Monica Contestabile from Nature Climate Change recently interviewed Marta Jankowska, an SDSU graduate student working with David López-Carr of UCSB Geography, regarding a recent collaborative study between Professor Carr's HED Lab and CHG. The study, entitled "Climate change and human health: Spatial modeling of water availability, malnutrition, and livelihoods in Mali, Africa" focuses on Mali and examines the relationship between livelihoods, child malnutrition and climate change. The study also highlights the need for "climate and health research conducted at finer spatial scales and within shorter projected time lines" in order to identify and mitigate vulnerable "hot spots".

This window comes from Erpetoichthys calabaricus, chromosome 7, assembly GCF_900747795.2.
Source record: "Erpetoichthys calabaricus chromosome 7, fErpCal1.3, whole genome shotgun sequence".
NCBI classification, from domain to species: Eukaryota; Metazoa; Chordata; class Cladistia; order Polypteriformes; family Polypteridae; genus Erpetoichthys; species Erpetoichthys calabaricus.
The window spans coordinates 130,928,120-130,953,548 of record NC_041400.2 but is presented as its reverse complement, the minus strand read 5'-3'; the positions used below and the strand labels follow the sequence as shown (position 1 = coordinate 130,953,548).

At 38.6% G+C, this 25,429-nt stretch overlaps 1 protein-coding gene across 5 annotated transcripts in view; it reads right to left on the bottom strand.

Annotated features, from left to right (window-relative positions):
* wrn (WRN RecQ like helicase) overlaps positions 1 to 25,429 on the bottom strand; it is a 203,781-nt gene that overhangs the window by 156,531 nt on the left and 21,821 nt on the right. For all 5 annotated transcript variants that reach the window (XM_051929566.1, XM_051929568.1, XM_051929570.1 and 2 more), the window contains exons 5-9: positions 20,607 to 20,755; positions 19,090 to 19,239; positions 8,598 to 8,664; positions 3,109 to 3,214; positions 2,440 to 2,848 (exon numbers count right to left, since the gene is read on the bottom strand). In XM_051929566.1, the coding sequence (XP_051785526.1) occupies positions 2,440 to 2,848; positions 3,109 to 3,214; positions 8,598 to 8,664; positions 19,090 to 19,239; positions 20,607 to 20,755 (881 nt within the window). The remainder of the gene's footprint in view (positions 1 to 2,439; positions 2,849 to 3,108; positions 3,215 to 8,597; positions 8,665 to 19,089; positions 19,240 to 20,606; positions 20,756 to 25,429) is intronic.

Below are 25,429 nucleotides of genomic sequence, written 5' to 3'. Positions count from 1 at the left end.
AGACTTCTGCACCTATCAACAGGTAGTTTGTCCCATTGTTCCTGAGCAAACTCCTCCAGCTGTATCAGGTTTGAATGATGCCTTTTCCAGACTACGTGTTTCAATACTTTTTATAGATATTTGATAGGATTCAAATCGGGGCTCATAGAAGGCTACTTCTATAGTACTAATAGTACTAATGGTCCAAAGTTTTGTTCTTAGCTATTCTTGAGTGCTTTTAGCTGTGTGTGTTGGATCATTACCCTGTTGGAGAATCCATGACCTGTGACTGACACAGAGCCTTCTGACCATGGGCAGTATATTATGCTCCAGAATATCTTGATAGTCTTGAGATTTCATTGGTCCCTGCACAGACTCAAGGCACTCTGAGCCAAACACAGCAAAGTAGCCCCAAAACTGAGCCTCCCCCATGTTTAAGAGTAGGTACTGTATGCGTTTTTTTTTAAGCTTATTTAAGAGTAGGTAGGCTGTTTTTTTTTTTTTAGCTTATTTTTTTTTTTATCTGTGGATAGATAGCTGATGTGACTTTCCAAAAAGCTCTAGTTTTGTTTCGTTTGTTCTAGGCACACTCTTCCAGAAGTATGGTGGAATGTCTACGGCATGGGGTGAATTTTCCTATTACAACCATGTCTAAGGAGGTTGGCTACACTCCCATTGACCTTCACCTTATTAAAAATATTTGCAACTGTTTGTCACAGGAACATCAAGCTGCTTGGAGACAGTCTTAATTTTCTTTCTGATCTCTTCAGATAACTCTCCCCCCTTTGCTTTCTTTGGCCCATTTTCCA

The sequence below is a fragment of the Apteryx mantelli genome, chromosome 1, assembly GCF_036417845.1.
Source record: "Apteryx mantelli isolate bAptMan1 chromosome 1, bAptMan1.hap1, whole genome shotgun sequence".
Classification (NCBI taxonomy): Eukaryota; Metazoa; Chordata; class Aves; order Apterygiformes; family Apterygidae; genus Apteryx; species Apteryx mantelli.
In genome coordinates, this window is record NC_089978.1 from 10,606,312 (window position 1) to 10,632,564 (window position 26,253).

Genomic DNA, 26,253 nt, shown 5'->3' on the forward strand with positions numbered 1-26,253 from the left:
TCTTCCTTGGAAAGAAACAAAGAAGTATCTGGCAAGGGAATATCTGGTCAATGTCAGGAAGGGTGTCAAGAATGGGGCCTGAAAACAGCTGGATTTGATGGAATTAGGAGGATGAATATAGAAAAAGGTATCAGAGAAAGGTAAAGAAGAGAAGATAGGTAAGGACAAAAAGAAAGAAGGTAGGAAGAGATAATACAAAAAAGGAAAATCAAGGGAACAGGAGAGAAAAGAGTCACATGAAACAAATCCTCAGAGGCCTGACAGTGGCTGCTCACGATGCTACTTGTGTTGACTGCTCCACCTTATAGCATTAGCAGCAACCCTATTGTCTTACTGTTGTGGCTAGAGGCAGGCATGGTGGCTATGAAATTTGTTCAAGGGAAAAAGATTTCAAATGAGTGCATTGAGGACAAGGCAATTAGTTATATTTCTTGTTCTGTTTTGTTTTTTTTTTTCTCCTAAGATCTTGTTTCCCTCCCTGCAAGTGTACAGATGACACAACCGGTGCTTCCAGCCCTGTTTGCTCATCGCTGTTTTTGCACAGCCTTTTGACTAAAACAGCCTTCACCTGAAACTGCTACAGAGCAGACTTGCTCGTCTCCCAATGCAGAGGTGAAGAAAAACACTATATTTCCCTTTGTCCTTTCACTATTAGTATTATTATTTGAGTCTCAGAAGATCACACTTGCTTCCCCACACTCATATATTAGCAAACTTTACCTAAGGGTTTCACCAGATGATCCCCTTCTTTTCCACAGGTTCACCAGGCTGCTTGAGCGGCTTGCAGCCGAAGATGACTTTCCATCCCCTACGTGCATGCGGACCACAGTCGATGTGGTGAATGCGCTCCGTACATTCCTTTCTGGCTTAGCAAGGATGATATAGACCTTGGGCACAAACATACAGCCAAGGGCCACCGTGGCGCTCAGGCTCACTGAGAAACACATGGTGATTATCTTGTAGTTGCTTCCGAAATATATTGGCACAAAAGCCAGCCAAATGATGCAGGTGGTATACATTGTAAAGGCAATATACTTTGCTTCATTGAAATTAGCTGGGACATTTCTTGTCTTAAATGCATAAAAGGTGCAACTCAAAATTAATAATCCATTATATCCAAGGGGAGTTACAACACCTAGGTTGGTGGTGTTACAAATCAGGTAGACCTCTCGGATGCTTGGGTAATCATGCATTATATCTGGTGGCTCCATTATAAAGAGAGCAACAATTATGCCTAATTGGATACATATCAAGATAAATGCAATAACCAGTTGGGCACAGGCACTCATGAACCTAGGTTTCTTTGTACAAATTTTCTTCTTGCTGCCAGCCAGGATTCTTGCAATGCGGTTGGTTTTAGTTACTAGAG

Courtesy of UCSB Geography
Courtesy of LinkedIn
In the interview the interdiscplinary quality of the study was emphasized. This is best summarized by the final thoughts: "For something as complex as climate change and health, there is no way that researchers from one field of knowledge can know everything. Interdisciplinary research will become the main mode of doing research. Bringing together people who have overlapping but distinct skills and knowledge is one of the strongest tools for anticipating, measuring and responding to climatic change and its related effects."